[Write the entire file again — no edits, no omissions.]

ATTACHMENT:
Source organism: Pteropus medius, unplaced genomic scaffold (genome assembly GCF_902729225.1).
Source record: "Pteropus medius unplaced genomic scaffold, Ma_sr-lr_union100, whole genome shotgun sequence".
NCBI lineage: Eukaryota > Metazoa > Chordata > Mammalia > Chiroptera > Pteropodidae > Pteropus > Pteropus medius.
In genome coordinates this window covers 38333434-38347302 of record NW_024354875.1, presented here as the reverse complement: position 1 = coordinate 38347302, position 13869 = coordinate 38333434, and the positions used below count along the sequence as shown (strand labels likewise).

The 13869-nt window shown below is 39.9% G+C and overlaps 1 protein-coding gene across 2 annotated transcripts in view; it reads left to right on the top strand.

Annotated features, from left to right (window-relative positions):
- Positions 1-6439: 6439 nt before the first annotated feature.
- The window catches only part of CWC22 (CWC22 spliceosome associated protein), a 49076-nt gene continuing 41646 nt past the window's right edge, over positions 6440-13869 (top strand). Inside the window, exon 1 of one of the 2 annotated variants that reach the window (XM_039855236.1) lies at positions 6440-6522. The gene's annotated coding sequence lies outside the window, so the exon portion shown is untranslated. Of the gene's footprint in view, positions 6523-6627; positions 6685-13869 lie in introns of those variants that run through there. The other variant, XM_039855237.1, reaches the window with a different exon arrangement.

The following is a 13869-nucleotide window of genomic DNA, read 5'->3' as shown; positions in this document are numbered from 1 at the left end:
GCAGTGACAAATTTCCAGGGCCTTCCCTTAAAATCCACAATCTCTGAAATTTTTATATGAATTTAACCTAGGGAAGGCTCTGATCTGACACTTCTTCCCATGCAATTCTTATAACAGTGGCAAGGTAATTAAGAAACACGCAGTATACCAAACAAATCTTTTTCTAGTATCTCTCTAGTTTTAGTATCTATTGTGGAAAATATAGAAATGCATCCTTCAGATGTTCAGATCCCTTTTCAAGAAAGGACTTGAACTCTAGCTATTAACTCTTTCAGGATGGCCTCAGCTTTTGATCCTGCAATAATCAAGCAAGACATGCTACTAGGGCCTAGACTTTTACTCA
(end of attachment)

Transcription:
Source organism: Pteropus medius, unplaced genomic scaffold (genome assembly GCF_902729225.1).
Source record: "Pteropus medius unplaced genomic scaffold, Ma_sr-lr_union100, whole genome shotgun sequence".
NCBI lineage: Eukaryota > Metazoa > Chordata > Mammalia > Chiroptera > Pteropodidae > Pteropus > Pteropus medius.
In genome coordinates this window covers 38333434-38347302 of record NW_024354875.1, presented here as the reverse complement: position 1 = coordinate 38347302, position 13869 = coordinate 38333434, and the positions used below count along the sequence as shown (strand labels likewise).

The 13869-nt window shown below is 39.9% G+C and overlaps 1 protein-coding gene across 2 annotated transcripts in view; it reads left to right on the top strand.

Annotated features, from left to right (window-relative positions):
- Positions 1-6439: 6439 nt before the first annotated feature.
- The window catches only part of CWC22 (CWC22 spliceosome associated protein), a 49076-nt gene continuing 41646 nt past the window's right edge, over positions 6440-13869 (top strand). Inside the window, exon 1 of one of the 2 annotated variants that reach the window (XM_039855236.1) lies at positions 6440-6522. The gene's annotated coding sequence lies outside the window, so the exon portion shown is untranslated. Of the gene's footprint in view, positions 6523-6627; positions 6685-13869 lie in introns of those variants that run through there. The other variant, XM_039855237.1, reaches the window with a different exon arrangement.

The following is a 13869-nucleotide window of genomic DNA, read 5'->3' as shown; positions in this document are numbered from 1 at the left end:
GCAGTGACAAATTTCCAGGGCCTTCCCTTAAAATCCACAATCTCTGAAATTTTTATATGAATTTAACCTAGGGAAGGCTCTGATCTGACACTTCTTCCCATGCAATTCTTATAACAGTGGCAAGGTAATTAAGAAACACGCAGTATACCAAACAAATCTTTTTCTAGTATCTCTCTAGTTTTAGTATCTATTGTGGAAAATATAGAAATGCATCCTTCAGATGTTCAGATCCCTTTTCAAGAAAGGACTTGAACTCTAGCTATTAACTCTTTCAGGATGGCCTCAGCTTTTGATCCTGCAATAATCAAGCAAGACATGCTACTAGGGCCTAGACTTTTACTCA